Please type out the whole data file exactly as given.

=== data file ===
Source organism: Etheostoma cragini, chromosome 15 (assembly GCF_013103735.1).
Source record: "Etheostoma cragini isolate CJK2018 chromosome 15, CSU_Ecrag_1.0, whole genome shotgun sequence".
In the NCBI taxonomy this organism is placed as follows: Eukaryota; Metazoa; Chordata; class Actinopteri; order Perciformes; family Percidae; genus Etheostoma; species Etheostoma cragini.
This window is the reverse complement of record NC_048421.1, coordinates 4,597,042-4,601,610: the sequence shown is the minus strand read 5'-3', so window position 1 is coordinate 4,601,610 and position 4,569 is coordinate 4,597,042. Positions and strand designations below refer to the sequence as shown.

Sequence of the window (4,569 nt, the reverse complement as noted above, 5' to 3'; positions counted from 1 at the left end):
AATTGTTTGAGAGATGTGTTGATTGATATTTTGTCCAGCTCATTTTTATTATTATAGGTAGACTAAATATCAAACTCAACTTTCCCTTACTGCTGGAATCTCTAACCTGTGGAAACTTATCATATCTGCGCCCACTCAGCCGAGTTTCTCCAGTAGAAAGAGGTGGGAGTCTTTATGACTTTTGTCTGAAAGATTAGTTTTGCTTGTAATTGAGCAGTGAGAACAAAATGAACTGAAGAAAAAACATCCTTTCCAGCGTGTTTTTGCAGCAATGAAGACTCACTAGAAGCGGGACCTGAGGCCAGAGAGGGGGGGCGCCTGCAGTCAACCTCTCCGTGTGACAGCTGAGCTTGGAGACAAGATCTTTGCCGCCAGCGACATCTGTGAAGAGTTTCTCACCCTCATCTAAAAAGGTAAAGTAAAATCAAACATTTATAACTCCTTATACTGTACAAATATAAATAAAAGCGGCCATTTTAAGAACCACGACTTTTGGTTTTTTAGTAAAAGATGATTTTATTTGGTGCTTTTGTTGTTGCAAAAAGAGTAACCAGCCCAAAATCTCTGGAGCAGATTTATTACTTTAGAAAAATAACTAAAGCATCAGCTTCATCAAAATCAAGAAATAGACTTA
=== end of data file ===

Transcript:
Source organism: Etheostoma cragini, chromosome 15 (assembly GCF_013103735.1).
Source record: "Etheostoma cragini isolate CJK2018 chromosome 15, CSU_Ecrag_1.0, whole genome shotgun sequence".
In the NCBI taxonomy this organism is placed as follows: Eukaryota; Metazoa; Chordata; class Actinopteri; order Perciformes; family Percidae; genus Etheostoma; species Etheostoma cragini.
This window is the reverse complement of record NC_048421.1, coordinates 4,597,042-4,601,610: the sequence shown is the minus strand read 5'-3', so window position 1 is coordinate 4,601,610 and position 4,569 is coordinate 4,597,042. Positions and strand designations below refer to the sequence as shown.

Sequence of the window (4,569 nt, the reverse complement as noted above, 5' to 3'; positions counted from 1 at the left end):
AATTGTTTGAGAGATGTGTTGATTGATATTTTGTCCAGCTCATTTTTATTATTATAGGTAGACTAAATATCAAACTCAACTTTCCCTTACTGCTGGAATCTCTAACCTGTGGAAACTTATCATATCTGCGCCCACTCAGCCGAGTTTCTCCAGTAGAAAGAGGTGGGAGTCTTTATGACTTTTGTCTGAAAGATTAGTTTTGCTTGTAATTGAGCAGTGAGAACAAAATGAACTGAAGAAAAAACATCCTTTCCAGCGTGTTTTTGCAGCAATGAAGACTCACTAGAAGCGGGACCTGAGGCCAGAGAGGGGGGGCGCCTGCAGTCAACCTCTCCGTGTGACAGCTGAGCTTGGAGACAAGATCTTTGCCGCCAGCGACATCTGTGAAGAGTTTCTCACCCTCATCTAAAAAGGTAAAGTAAAATCAAACATTTATAACTCCTTATACTGTACAAATATAAATAAAAGCGGCCATTTTAAGAACCACGACTTTTGGTTTTTTAGTAAAAGATGATTTTATTTGGTGCTTTTGTTGTTGCAAAAAGAGTAACCAGCCCAAAATCTCTGGAGCAGATTTATTACTTTAGAAAAATAACTAAAGCATCAGCTTCATCAAAATCAAGAAATAGACTTA